Prostaglandin E2 (PGE2) regulates numerous biological processes by modulating transcriptional activation, epigenetic control, proteolysis, and secretion of various proteins. Scar formation depends on fibroblast elaboration of matrix proteins such as collagen, and this process is strongly suppressed by PGE2 through activation of cAMP-dependent protein kinase A (PKA). However, the actual mechanism by which PGE2-PKA signaling inhibits collagen expression in fibroblasts has never been delineated, and that was the objective of this study. PGE2 unexpectedly induced a rapid reduction in procollagen I protein expression in adult lung fibroblasts, with a half-maximum effect at 1.5 h. This effect reflected its inhibition of translation rather than transcription. Global protein synthesis was also inhibited by PGE2. This action was mediated by PKA and involved both activation of ribosomal protein (rpS6) and suppression of mammalian target of rapamycin (mTOR). Similar effects of PGE2 were demonstrated in mouse peritoneal macrophages (PMs). These findings identify inhibition of translation as a new mechanism by which PGE2 regulates cellular function and a novel example of translational inhibition mediated by opposing actions on two distinct translational control pathways. Translational inhibition would be expected to contribute to dynamic alterations in cell function that accompany the changing PGE2 levels observed in disease states and with various pharmacotherapies.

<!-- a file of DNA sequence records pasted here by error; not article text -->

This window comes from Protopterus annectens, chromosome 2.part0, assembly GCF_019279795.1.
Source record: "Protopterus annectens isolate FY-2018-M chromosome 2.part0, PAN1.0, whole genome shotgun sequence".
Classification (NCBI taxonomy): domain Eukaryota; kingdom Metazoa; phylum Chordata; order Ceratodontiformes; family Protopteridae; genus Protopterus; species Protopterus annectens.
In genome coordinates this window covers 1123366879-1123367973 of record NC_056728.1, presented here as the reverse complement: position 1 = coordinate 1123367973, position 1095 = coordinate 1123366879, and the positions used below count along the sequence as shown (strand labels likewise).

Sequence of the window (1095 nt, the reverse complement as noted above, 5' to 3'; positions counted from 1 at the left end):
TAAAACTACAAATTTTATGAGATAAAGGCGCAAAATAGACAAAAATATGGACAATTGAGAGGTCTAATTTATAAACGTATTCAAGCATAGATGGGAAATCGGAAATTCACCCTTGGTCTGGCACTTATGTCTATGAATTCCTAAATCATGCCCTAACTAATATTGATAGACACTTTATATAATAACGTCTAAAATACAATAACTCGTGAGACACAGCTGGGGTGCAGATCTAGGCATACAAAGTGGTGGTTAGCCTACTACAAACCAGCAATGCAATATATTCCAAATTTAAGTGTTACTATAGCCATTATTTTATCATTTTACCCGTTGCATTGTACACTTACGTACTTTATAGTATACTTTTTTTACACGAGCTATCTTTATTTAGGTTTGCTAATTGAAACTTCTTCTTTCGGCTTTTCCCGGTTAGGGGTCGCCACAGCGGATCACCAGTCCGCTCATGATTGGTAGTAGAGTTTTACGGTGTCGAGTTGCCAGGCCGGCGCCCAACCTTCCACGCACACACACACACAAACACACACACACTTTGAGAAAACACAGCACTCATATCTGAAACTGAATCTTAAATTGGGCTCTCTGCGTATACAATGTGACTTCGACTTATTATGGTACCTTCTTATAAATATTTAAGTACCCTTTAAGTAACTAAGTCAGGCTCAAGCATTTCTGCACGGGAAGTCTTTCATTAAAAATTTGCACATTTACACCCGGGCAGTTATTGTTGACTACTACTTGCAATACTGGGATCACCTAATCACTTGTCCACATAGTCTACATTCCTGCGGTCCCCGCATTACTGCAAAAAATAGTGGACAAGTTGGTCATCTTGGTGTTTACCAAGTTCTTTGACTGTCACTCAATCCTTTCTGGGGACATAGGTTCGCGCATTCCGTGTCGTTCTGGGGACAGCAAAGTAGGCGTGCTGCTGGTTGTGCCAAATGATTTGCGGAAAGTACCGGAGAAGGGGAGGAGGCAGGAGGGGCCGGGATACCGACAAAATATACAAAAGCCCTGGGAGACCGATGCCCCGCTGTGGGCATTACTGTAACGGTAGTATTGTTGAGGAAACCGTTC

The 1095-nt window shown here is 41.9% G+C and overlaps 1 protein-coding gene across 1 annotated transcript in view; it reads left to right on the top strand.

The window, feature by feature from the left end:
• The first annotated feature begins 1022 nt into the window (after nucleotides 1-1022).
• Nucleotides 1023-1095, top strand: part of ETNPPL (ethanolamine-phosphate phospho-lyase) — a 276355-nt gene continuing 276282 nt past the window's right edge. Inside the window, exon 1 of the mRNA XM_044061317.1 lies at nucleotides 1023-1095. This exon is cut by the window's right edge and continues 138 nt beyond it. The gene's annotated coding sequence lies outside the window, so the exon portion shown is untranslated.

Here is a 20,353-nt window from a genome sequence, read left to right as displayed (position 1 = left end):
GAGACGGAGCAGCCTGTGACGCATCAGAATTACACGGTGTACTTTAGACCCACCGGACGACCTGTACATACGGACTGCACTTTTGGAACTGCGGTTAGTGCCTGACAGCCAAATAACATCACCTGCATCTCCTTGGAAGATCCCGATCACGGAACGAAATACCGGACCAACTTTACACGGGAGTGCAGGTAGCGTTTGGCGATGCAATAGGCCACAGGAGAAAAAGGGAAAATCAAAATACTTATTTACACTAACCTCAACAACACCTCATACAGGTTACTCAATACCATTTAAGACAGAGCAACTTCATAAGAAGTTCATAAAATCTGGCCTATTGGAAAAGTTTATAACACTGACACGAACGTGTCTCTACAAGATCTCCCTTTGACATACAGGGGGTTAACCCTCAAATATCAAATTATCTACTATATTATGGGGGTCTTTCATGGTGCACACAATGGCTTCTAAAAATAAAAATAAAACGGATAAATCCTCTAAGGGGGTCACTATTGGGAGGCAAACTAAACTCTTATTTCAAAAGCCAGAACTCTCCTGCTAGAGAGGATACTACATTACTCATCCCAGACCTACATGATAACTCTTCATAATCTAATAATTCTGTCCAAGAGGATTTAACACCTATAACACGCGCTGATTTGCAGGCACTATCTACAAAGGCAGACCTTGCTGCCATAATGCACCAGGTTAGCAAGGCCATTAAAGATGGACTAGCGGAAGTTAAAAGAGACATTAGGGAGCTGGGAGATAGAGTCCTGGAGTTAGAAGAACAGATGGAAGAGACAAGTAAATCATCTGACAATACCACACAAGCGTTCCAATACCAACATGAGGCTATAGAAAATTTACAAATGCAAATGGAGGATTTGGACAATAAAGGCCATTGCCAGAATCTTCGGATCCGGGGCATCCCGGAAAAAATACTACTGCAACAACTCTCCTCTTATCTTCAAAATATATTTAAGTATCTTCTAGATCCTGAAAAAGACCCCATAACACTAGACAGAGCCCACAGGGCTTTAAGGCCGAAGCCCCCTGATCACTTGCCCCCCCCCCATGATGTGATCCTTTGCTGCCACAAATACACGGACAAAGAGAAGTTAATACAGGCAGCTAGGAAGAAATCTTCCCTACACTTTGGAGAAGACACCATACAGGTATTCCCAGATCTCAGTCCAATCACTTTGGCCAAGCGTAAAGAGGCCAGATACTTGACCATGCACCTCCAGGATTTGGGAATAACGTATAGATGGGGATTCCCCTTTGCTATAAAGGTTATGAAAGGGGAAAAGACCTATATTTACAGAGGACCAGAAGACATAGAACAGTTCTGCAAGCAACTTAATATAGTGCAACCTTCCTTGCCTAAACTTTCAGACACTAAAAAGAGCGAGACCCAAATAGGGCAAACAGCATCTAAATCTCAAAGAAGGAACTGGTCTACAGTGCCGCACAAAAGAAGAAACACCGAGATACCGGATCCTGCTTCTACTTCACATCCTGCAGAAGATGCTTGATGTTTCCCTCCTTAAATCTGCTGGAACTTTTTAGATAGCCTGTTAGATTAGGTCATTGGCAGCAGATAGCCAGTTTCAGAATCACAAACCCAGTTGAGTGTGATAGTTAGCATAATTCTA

Keywords: fibroblasts; macrophages; mammalian target of rapamycin; protein kinase A; ribosomal protein S6.